GSA Breaks Through Stereotypes

Even though there may be a few misconceptions about what the Gay Straight Alliance club is truly about, club adviser Gayle Franks, sets the record straight.

“Gay Straight Alliance is a place for students who are gay, lesbian, bisexual, transsexual and transgender and allies to feel safe and to work to create a safe environment within the school and in the community,” Franks said.

Franks has a background with working in a wide variety of fields where diversity is the main focus.

“When I was in college I did a lot of diversity work. I was also the diversity adviser at Aylen Junior High School for the year that I was there,” Franks said.

Franks mentioned that the club hopes to raise more awareness about gay, straight, lesbian, bisexual, transsexual and transgender teens and to educate more people about what they all mean.

“Fifty percent of transgender teens commit suicide before they graduate from high school. It is a huge problem,” Franks said. “With gays and lesbians the suicide rate is about 30 to 40 percent. There is still not a lot of understanding in the world today about what transgender and gay and lesbian is.”

Several fundraisers are conducted in GSA to not only raise awareness but also to simply have fun.

“We have the Purple Prom, which is a district dance. Part of it is a fundraiser but part of it is also a place where gay and lesbian students can bring their partners and not feel like they are being judged,” Franks said.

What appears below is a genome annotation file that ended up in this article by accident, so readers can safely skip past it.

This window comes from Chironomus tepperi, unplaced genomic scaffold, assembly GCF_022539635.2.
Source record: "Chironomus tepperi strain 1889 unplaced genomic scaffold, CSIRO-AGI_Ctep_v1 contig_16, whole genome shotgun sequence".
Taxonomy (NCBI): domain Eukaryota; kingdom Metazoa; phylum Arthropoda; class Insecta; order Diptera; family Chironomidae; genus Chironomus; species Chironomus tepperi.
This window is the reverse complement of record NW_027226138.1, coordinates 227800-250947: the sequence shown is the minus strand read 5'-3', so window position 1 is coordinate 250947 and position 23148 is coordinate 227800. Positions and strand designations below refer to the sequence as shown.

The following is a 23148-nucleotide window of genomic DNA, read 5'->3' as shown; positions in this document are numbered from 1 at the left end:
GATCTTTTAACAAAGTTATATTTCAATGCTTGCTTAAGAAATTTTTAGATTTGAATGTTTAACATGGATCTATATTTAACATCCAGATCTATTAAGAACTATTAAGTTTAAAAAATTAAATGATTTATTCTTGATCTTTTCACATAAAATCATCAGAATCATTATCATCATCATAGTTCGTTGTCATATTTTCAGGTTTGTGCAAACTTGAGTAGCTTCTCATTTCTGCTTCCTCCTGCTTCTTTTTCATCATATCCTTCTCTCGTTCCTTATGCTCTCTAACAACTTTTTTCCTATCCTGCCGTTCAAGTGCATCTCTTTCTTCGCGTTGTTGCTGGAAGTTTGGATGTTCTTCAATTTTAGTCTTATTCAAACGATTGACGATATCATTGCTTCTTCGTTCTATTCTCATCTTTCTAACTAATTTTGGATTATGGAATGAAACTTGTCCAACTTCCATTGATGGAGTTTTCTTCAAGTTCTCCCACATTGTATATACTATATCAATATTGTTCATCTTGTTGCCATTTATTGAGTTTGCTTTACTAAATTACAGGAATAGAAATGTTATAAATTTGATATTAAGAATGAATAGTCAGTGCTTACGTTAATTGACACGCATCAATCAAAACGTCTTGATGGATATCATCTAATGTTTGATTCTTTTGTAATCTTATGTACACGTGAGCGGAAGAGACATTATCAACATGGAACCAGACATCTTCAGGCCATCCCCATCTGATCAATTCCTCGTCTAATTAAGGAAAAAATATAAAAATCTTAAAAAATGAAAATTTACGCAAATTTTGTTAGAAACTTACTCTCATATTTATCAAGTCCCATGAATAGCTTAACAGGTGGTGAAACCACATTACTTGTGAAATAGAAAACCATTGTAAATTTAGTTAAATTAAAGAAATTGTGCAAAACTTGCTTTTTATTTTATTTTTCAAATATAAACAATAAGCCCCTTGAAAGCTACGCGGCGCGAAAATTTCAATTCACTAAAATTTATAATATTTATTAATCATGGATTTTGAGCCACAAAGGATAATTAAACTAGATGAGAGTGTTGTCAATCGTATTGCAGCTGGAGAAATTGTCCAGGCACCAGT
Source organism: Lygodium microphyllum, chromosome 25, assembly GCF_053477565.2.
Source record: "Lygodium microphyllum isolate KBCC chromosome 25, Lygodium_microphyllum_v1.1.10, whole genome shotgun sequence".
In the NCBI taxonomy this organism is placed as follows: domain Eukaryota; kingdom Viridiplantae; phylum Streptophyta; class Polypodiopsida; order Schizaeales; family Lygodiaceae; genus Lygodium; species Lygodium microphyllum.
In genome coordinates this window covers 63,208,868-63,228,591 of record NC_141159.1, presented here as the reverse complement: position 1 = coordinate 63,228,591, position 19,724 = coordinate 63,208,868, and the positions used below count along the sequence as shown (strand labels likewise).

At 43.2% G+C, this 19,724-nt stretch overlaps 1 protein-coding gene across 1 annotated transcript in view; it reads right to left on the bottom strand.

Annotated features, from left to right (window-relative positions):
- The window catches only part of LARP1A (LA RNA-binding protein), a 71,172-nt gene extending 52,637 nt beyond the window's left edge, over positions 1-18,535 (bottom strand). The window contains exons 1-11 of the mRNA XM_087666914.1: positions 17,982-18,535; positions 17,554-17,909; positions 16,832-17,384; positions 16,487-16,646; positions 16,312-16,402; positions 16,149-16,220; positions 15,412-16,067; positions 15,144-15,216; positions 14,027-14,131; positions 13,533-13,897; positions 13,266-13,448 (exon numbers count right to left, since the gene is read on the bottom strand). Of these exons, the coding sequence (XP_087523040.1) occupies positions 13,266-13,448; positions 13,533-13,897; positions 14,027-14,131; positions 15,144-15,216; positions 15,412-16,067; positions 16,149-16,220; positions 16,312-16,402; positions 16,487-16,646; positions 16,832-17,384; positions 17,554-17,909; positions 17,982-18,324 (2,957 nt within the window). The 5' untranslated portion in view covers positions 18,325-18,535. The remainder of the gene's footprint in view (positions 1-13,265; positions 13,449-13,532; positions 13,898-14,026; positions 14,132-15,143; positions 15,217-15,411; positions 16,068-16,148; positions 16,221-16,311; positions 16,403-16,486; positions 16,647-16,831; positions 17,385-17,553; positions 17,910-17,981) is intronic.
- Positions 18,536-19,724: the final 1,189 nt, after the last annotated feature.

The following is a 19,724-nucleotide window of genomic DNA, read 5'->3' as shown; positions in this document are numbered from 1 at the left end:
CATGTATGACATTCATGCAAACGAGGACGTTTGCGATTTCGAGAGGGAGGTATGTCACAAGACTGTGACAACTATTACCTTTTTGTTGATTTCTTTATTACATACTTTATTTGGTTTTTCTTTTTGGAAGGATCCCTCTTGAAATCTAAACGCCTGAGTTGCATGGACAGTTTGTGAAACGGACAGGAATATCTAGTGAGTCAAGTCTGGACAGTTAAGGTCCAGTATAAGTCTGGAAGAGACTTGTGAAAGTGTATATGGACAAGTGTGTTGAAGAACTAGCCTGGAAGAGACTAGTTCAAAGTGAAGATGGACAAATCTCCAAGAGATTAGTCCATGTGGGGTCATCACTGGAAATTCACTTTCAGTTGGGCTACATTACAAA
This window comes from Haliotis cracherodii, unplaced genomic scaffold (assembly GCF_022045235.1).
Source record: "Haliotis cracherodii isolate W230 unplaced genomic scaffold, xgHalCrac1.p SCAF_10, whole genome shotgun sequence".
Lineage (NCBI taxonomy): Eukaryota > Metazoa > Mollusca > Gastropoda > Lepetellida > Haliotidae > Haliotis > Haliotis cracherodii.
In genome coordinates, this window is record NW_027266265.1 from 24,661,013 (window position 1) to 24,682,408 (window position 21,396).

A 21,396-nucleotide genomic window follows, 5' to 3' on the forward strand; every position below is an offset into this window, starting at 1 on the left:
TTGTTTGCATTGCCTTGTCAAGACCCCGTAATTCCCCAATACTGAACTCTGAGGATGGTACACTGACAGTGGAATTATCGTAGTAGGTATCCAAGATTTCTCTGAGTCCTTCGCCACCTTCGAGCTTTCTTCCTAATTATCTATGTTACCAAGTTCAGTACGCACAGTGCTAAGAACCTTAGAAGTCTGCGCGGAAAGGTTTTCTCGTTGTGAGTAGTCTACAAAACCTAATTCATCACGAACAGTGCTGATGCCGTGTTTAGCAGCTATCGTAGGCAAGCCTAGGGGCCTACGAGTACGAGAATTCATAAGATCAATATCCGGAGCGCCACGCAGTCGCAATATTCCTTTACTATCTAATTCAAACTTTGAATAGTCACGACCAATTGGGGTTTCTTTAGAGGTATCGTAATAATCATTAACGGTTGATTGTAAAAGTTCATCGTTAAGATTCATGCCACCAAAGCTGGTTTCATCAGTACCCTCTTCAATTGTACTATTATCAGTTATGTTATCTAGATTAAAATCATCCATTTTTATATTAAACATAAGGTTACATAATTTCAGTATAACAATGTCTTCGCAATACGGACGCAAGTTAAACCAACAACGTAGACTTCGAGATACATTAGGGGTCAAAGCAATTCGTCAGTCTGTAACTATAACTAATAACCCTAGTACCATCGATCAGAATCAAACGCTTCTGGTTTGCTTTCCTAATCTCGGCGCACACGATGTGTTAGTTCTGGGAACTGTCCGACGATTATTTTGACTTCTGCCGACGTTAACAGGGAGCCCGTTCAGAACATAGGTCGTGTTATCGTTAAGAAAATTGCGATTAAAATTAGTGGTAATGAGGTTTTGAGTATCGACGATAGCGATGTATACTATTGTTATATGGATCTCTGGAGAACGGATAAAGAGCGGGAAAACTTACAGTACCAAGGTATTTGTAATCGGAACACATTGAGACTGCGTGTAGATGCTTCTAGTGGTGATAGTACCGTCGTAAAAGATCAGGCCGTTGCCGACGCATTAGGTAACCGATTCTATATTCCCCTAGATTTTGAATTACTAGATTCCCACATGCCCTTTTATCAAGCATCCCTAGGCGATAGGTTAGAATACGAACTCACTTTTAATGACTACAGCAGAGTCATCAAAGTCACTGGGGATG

One of the activities that occurs each year in the club includes a panel where GSA members can share their stories.

“We do Orton’s Gay Straight Alliance panel. It helps to break down the stereotypes in the school itself so that the kids can understand the experiences that lead these students to where they are at now,” Franks said. “He has a list of questions and they only tell what they are comfortable telling. The panel happens every semester with his multicultural studies class.”

A fashion show was also conducted last year as a part of the activities to raise awareness of LGBT teens.

“The GSA members did a fashion show which was a charity auction as well. Part of the proceeds went towards Rainbow House which is a Tacoma counseling center for lesbian, gay, bisexual and transgender people,” Franks said.

GSA is always welcoming of any new students who want to become a club member.

“There are currently about 13 members. Everyone is welcome to join; they can just come right in. The meetings are on the first and the third Tuesdays of the month,” Franks said.

Franks then explains her reasoning on why she feels the GSA club is different from other clubs.

“GSA club has a family feel. It allows kids to really act normally without prejudice. They know they can be here and be themselves,” Franks said.